Authorities: Robocalls netted pay phone owner $4M

By JESSICA GRESKO | September 20, 2011 | 1:30 PM EDT

WASHINGTON (AP) — A pay phone operator is accused of exploiting how companies pay for their toll-free numbers by using robotic crank calls to ring in $4 million dollars in fraudulent fees, 50 cents at a time.

Prosecutors say businessman Nicolaos Kantartzis programmed dozens of his pay phones to make phantom calls over and over again to toll-free numbers belonging to companies and the government. Such calls are free to legitimate users, but someone still has to pay for the cost of using the telecommunications hardware that carries them. Thus Kantartzis was owed a fee each time his phones rang the numbers, even if no one was on the other end of the line. Authorities say the scheme spanned six years and 8 million bogus calls.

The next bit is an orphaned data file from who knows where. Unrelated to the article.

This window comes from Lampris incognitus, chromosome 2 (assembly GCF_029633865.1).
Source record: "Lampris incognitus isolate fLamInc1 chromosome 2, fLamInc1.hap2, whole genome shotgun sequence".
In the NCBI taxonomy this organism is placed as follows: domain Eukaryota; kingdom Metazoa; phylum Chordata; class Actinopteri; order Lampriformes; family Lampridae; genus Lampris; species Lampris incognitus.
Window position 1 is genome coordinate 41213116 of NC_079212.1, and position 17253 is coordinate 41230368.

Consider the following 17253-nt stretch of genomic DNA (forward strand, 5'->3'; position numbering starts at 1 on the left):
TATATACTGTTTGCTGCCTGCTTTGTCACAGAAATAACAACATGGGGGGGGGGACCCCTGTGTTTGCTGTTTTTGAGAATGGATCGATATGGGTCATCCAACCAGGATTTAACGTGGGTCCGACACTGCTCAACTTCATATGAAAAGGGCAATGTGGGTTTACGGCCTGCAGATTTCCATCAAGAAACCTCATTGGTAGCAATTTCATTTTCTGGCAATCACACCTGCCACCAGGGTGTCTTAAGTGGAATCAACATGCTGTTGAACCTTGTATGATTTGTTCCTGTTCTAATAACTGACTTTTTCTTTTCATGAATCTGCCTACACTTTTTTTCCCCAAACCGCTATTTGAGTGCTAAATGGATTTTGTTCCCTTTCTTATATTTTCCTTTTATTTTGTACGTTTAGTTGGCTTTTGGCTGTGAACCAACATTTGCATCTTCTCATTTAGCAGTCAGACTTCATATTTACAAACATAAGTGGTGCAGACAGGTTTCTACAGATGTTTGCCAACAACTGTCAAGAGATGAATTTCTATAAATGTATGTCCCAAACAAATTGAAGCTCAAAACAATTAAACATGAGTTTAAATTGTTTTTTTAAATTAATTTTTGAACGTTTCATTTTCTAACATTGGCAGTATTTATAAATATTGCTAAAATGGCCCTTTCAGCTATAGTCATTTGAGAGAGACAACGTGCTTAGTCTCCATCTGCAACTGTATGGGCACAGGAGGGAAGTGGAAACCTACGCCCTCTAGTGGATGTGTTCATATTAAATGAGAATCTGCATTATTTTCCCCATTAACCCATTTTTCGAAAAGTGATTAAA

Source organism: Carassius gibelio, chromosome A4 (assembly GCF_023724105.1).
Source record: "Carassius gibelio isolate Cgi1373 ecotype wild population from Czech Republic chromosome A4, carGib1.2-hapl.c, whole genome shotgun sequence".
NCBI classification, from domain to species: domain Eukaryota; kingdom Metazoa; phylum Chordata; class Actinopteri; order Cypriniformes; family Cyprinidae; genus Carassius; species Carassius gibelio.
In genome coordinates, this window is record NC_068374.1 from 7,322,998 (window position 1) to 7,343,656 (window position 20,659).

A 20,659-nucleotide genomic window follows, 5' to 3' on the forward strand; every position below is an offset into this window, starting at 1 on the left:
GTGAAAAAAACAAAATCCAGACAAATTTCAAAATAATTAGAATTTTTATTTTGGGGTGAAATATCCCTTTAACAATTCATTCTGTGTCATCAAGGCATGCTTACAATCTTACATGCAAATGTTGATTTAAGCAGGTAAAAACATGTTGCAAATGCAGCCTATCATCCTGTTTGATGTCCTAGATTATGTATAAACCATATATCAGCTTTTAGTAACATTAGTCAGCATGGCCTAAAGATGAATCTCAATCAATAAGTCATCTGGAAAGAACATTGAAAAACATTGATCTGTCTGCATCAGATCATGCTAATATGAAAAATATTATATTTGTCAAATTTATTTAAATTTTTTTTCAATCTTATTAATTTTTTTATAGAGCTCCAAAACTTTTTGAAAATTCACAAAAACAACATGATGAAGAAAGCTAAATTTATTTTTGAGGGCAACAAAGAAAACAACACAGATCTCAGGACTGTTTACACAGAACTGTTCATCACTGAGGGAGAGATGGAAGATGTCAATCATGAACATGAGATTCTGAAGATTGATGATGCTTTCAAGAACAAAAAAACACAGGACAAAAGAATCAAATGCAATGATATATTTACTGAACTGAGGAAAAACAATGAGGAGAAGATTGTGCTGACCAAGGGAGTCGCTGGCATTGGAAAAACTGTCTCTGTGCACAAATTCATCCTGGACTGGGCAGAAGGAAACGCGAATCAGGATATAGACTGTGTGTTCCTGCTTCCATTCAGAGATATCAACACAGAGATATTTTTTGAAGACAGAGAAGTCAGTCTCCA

Kantartzis, 62, is scheduled to appear in federal court Tuesday in Greenbelt, Md. for a hearing. He is charged with wire fraud, which could carry a prison term of up to 20 years and a $250,000 fine. Court documents suggest a plea deal is in the works.

Prosecutors say in court documents that Kantartzis has owned a pay-phone company since 1995 and controlled at least 165 phones in Washington and nearby Maryland. Starting in January 2005, he used a computer at his home in Bethesda to program the phones to place calls to toll-free numbers for government agencies, companies including Dell and multiple airlines, the documents say.

Pay phone operators are allowed to collect 49.4 cents for each toll-free call placed from their equipment. But in Kantartzis' case, prosecutors say the calls were not being made by real people.

The documents don't say how Kantartzis was caught, but a spokeswoman for the U.S. Attorney's Office, Vickie LeDuc, said that an investigation by the General Services Administration and the FBI led to the charges. Kantartzis declined to comment when reached by telephone on Monday.

His scheme isn't unique, however. Two Wisconsin men were charged in April with a similar operation. Prosecutors say they fraudulently obtained more than $1 million over three years.